It is that time of year ...

    ... when the corporate media wants you to know how very special they are: "Sunshine week". See "Sunshine Week illuminates free-speech issues". See also "Agencies find a path around data disclosure".

    Florida's "new darling of the homosexual extremists" is impressed with himself: "AG helps keep state in the Sunshine".

    Links to our traditional media's at once self-serving and self-righteous editorials follow: "Sunshine spoken here", "Open government finds allies", "Sunshine Sunday calls attention to Florida's open records and public meetings laws", "Our position: Several measures before lawmakers could help or hurt openness" and "Holding public officials accountable".

    A real editorial board chimes in: "Florida's open-meeting and open-record laws are windows that reveal how well or how poorly government runs. Some want the windows shut for fear the public will find out too much. Some want them opened wider. Too often, the windows are shut." "Keep Florida in the 'sunshine'".

    That's our Buddy ...

    "Something doesn't smell right about Buddy Johnson's cattle operation. The Hillsborough County elections chief bought a piece of property last year for $800,000. He subdivided the 20 acres into six lots, plunked down some cows and applied for a huge tax break, calling it agricultural land. The county property appraiser should take a hard look at this one." "Tax deal smells wrong". More from our Tampabay Democrat: "Hillsborough SOE, Buddy Johnson (R), Uses Cows to Avoid Taxes".

    Feel the luv

    Daniel Ruth writes that "one of the real fringe benefits of this work is the occasional pat on the back for a job well done from yet another satisfied customer".

    "Let's hope the next heart attack rids this world of yet another liberal fat slob," recently wrote what could best be described as a - fan.

    In fact, the above missive was only slightly less heartfelt than the generous note I received recently from an obvious groupie who whimsically wished I would be infected with cancerous tumors and die a long and painful death.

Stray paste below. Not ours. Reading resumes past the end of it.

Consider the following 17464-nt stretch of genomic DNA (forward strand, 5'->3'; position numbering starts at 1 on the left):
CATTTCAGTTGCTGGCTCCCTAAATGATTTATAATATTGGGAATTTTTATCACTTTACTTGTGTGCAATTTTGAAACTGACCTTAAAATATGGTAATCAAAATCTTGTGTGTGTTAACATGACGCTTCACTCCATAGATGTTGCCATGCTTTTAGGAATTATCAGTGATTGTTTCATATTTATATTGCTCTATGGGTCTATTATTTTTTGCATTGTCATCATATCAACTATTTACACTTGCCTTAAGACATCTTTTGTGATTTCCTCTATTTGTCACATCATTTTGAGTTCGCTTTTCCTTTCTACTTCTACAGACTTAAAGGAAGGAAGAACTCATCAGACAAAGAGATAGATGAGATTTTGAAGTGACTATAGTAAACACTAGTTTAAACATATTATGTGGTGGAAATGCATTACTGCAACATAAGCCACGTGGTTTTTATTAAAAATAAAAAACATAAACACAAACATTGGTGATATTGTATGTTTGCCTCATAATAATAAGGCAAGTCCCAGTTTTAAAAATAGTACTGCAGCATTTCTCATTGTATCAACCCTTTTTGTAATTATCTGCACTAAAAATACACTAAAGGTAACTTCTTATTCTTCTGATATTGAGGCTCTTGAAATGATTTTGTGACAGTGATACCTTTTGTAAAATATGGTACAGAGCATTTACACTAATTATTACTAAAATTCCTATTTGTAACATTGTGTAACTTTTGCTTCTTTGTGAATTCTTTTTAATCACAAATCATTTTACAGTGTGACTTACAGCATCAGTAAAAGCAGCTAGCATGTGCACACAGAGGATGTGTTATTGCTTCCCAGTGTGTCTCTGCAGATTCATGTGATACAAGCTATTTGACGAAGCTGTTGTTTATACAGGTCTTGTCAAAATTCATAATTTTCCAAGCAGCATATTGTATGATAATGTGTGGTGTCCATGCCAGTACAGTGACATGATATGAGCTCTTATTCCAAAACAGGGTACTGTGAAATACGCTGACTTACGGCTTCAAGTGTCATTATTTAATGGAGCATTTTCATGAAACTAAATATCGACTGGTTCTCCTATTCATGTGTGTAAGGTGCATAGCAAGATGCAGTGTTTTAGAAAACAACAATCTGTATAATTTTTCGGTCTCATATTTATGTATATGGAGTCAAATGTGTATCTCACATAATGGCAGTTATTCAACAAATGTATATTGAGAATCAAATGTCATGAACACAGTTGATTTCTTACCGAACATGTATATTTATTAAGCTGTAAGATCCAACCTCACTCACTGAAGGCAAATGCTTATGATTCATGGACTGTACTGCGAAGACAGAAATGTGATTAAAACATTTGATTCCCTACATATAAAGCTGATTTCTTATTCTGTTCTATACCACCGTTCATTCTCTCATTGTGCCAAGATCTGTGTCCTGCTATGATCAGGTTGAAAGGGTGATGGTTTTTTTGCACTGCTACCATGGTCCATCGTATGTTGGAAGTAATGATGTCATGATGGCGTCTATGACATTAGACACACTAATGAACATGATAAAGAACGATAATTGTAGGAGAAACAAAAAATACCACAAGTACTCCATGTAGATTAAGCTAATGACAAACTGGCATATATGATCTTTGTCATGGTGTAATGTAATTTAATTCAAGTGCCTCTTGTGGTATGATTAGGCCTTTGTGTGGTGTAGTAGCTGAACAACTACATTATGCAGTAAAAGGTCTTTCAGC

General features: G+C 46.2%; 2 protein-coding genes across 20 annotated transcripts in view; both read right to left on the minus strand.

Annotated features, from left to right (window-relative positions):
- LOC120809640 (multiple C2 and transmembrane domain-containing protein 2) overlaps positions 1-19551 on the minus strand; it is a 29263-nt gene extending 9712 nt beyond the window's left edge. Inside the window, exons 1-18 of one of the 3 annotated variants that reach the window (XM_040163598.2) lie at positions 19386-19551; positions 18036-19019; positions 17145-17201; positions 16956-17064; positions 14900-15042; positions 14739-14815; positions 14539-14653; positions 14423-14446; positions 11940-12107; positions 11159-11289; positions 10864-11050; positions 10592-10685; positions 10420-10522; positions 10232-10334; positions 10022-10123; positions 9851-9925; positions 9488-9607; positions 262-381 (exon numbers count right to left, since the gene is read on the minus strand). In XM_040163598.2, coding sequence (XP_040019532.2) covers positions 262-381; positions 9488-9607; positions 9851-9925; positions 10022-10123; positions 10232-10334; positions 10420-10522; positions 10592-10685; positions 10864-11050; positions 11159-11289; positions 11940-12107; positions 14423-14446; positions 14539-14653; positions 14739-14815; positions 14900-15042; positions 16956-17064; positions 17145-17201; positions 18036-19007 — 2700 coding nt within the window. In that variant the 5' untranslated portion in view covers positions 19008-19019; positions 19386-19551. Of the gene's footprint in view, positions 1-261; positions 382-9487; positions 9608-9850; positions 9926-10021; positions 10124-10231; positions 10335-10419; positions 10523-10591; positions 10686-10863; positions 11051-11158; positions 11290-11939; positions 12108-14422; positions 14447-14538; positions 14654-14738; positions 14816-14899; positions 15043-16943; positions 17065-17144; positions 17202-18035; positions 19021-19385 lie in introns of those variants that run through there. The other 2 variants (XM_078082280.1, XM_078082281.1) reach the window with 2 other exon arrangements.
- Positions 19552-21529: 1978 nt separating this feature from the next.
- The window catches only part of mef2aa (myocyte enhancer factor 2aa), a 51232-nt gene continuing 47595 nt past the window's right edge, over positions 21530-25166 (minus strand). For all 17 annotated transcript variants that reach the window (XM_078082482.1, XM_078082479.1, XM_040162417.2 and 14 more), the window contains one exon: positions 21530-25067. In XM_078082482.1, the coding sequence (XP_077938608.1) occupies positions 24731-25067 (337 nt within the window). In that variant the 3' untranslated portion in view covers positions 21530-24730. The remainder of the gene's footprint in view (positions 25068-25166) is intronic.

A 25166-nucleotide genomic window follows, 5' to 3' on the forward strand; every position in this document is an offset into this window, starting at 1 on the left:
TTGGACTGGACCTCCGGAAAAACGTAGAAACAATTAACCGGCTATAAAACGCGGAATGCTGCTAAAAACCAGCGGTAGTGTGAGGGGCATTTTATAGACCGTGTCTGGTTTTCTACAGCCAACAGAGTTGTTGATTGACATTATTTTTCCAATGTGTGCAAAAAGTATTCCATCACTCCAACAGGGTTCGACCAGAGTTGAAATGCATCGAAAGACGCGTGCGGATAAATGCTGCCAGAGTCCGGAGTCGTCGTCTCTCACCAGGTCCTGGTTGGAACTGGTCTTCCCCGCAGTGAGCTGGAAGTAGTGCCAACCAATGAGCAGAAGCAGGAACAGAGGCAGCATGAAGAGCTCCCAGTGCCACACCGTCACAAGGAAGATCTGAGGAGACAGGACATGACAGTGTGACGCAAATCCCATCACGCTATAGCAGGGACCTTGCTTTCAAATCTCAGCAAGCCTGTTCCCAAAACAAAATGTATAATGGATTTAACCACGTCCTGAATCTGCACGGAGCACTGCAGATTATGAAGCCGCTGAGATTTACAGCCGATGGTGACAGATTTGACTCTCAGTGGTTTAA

It's that sort of love that gives me the strength to carry on.

    Consider this online response to a recent column about musician Dan Penn, posted by di4blues: "Do you dismiss all music, you don't know about?"

    Actually, the answer to that is yes. It's one of the perks of being - picky.


    Another recent column, which concerned a Lakeland speech at Christian Southeastern University by former Gov. Jeb Bush, who secretly cut a $491 million deal with CSX Transportation that could carve up the city with additional freight lines, encouraged this reader reaction.

    "Anyone who would pay to hear that moron speak probably has to attend speaking events, since they probably can't read," wrote tampaguy69. Ouch.

    Then there was this from drdneast: "As I recall, Bush carried Polk County quite handily during his two elections. Due in part no doubt, to all of the evangelical Christians that populate the area. Well folks you got exactly what you deserved."
    "Can't You Just Feel All The Love That's Pouring In From Readers?"

    Seems our "legislators" overreacted a bit

    "It might be a problem in professional sports, but steroid use is nearly nonexistent among Florida high school athletes, a pilot testing program shows." "Tests show steroid abuse rare in state's high school sports".

    The statistics suggest ...

    "A pair of South Florida congressmen are urging the Federal Aviation Administration to take immediate action against a flight school that has been involved in three fatal crashes since October. U.S. Reps. Ron Klein, D-Boca Raton, and Robert Wexler, D-Delray Beach, said they wanted the FAA to prioritize its review of Kemper Aviation of Lantana." "Congressmen call on FAA to act against flight training school".